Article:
When it comes to fast-shifting product lines, Google is a powerhouse, with an ever-evolving array of offerings and new features. So how does the search megalith manage to keep its sales associates up to date with what they’re selling?
Fast Company recently spoke to the company’s learning and development manager Debbie Newhouse to find out. While the specifics of Google’s online and mobile offerings might not be directly relevant to many training professionals, the company’s decision to trash “the old-school, classroom-style of teaching” will be.
Bi-Weekly 'Product Spotlight'
So what replaced it? Rather than take their inspiration from the typical middle school classroom, Google instead hosts bi-weekly "Product Spotlight" conference calls that are run like a talk show: "A moderator interviews a product manager about a particular new feature, as sales agents across the country, and around the world, listen in. Sometimes there are also slides or video to follow along with online, and the agents get to ask questions via chat."
This once-a-week session is topped up with a quarterly look at deeper strategic issues facing the company. Each quarter’s material amounts to six hours of instruction but rather than pen staff in a room for most of a day every four months, Google “breaks the information into bite-sized chunks lasting no more than seven minutes each, so agents can download and peruse them at their desks, on their commutes, even on their cell phones.”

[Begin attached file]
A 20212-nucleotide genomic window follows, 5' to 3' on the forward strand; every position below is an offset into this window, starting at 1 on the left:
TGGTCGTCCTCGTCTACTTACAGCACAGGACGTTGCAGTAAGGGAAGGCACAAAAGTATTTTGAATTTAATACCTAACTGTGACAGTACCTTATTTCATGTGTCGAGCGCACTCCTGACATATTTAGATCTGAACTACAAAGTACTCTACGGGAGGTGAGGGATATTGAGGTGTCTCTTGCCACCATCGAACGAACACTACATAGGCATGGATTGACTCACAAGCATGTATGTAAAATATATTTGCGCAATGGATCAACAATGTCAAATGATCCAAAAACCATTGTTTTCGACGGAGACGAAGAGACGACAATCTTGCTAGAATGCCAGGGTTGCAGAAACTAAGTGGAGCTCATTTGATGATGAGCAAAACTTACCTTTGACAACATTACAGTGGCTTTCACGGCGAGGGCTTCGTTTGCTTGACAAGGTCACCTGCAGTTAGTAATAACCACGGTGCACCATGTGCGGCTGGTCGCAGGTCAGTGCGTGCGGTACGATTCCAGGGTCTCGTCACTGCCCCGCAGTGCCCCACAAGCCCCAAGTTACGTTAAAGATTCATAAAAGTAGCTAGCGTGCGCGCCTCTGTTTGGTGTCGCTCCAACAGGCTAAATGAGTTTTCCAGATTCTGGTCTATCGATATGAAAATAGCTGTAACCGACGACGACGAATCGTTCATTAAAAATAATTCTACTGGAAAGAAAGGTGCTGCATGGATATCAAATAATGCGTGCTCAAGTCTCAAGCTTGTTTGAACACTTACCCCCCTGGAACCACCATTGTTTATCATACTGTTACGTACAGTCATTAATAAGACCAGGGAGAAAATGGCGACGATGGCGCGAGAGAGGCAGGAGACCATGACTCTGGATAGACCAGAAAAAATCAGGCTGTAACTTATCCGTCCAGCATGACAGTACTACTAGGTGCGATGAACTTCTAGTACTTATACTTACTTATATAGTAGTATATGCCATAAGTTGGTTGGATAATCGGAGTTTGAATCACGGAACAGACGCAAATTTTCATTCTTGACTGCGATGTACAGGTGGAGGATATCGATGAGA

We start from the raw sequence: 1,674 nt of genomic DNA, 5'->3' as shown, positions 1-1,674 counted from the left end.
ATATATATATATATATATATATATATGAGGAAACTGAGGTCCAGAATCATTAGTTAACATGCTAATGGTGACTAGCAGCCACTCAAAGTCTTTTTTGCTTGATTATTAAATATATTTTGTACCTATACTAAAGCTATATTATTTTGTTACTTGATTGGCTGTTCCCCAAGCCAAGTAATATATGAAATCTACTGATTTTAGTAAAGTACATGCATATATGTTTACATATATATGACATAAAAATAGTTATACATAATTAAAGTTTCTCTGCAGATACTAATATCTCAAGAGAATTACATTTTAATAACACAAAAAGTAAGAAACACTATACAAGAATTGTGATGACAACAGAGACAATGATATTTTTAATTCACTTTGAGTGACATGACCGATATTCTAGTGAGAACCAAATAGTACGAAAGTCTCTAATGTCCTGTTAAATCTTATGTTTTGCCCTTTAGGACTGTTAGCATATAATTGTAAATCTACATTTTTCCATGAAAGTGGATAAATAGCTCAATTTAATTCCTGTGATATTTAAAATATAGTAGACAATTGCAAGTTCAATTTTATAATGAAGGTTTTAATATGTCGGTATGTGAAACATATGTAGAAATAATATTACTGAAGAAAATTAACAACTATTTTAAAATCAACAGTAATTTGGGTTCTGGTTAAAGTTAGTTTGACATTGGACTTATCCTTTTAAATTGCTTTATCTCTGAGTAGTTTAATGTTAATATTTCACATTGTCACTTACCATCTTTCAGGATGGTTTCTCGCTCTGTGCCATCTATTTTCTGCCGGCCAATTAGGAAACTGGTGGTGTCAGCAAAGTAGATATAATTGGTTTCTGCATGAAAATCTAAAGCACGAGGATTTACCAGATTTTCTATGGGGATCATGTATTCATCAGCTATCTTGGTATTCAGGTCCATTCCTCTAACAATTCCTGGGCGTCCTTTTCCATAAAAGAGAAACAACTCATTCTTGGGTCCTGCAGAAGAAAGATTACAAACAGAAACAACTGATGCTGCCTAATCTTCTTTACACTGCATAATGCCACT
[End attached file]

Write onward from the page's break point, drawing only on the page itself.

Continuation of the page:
It’s an approach that should be familiar to The Daily Mindflash readers, mirroring recent discussions on empowering experts to be teachers and using tech to create collaborative, mobile learning. And Newhouse agrees with these sorts of updates on traditional training, telling Fast Company: “People learn best from experts, but they learn best from experts who are not droning on and on.” And what’s better, the new approach works better than the old one but costs about the same.
Should your company follow in Google’s footsteps when it comes to training?
London-based blogger Jessica Stillman covers generational issues and trends in the workforce for BNET.com.